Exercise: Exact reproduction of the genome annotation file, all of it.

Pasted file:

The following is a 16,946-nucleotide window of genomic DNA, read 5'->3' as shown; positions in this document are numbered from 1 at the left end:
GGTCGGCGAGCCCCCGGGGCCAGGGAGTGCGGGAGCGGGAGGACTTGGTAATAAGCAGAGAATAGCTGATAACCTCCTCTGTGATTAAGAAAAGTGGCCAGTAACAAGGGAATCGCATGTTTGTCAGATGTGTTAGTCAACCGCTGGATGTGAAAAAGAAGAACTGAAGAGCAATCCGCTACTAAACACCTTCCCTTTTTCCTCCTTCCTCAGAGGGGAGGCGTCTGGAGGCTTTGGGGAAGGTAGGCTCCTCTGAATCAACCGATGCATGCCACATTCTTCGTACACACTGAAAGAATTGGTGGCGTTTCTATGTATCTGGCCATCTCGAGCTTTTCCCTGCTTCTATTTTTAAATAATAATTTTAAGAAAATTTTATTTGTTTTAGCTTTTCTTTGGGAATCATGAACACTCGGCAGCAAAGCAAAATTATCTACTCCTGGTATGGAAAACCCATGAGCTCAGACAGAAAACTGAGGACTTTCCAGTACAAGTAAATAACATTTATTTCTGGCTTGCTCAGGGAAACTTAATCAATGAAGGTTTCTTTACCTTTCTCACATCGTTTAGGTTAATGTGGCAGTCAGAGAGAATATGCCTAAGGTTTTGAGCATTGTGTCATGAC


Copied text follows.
The following is a 16,946-nucleotide window of genomic DNA, read 5'->3' as shown; positions in this document are numbered from 1 at the left end:
GGTCGGCGAGCCCCCGGGGCCAGGGAGTGCGGGAGCGGGAGGACTTGGTAATAAGCAGAGAATAGCTGATAACCTCCTCTGTGATTAAGAAAAGTGGCCAGTAACAAGGGAATCGCATGTTTGTCAGATGTGTTAGTCAACCGCTGGATGTGAAAAAGAAGAACTGAAGAGCAATCCGCTACTAAACACCTTCCCTTTTTCCTCCTTCCTCAGAGGGGAGGCGTCTGGAGGCTTTGGGGAAGGTAGGCTCCTCTGAATCAACCGATGCATGCCACATTCTTCGTACACACTGAAAGAATTGGTGGCGTTTCTATGTATCTGGCCATCTCGAGCTTTTCCCTGCTTCTATTTTTAAATAATAATTTTAAGAAAATTTTATTTGTTTTAGCTTTTCTTTGGGAATCATGAACACTCGGCAGCAAAGCAAAATTATCTACTCCTGGTATGGAAAACCCATGAGCTCAGACAGAAAACTGAGGACTTTCCAGTACAAGTAAATAACATTTATTTCTGGCTTGCTCAGGGAAACTTAATCAATGAAGGTTTCTTTACCTTTCTCACATCGTTTAGGTTAATGTGGCAGTCAGAGAGAATATGCCTAAGGTTTTGAGCATTGTGTCATGAC